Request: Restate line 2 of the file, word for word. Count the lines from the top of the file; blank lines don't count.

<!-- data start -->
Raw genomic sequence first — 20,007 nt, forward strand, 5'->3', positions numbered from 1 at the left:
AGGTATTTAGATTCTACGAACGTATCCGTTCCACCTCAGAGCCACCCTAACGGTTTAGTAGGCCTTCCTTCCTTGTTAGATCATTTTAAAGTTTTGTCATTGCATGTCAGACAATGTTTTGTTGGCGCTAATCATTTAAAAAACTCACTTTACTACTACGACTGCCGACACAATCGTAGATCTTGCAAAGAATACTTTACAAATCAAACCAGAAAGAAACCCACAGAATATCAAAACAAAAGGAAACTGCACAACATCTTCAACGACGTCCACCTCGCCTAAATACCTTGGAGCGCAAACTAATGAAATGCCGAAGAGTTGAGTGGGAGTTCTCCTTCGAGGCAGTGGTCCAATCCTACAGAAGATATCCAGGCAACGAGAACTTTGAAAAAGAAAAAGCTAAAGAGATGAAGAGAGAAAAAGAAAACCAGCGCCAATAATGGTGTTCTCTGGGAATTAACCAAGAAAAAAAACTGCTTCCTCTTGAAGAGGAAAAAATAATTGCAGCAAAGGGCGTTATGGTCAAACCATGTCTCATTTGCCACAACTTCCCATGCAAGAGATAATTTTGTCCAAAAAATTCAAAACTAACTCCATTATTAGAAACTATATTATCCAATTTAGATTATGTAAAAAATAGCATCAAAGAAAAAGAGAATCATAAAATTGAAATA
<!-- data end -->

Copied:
AGGTATTTAGATTCTACGAACGTATCCGTTCCACCTCAGAGCCACCCTAACGGTTTAGTAGGCCTTCCTTCCTTGTTAGATCATTTTAAAGTTTTGTCATTGCATGTCAGACAATGTTTTGTTGGCGCTAATCATTTAAAAAACTCACTTTACTACTACGACTGCCGACACAATCGTAGATCTTGCAAAGAATACTTTACAAATCAAACCAGAAAGAAACCCACAGAATATCAAAACAAAAGGAAACTGCACAACATCTTCAACGACGTCCACCTCGCCTAAATACCTTGGAGCGCAAACTAATGAAATGCCGAAGAGTTGAGTGGGAGTTCTCCTTCGAGGCAGTGGTCCAATCCTACAGAAGATATCCAGGCAACGAGAACTTTGAAAAAGAAAAAGCTAAAGAGATGAAGAGAGAAAAAGAAAACCAGCGCCAATAATGGTGTTCTCTGGGAATTAACCAAGAAAAAAAACTGCTTCCTCTTGAAGAGGAAAAAATAATTGCAGCAAAGGGCGTTATGGTCAAACCATGTCTCATTTGCCACAACTTCCCATGCAAGAGATAATTTTGTCCAAAAAATTCAAAACTAACTCCATTATTAGAAACTATATTATCCAATTTAGATTATGTAAAAAATAGCATCAAAGAAAAAGAGAATCATAAAATTGAAATA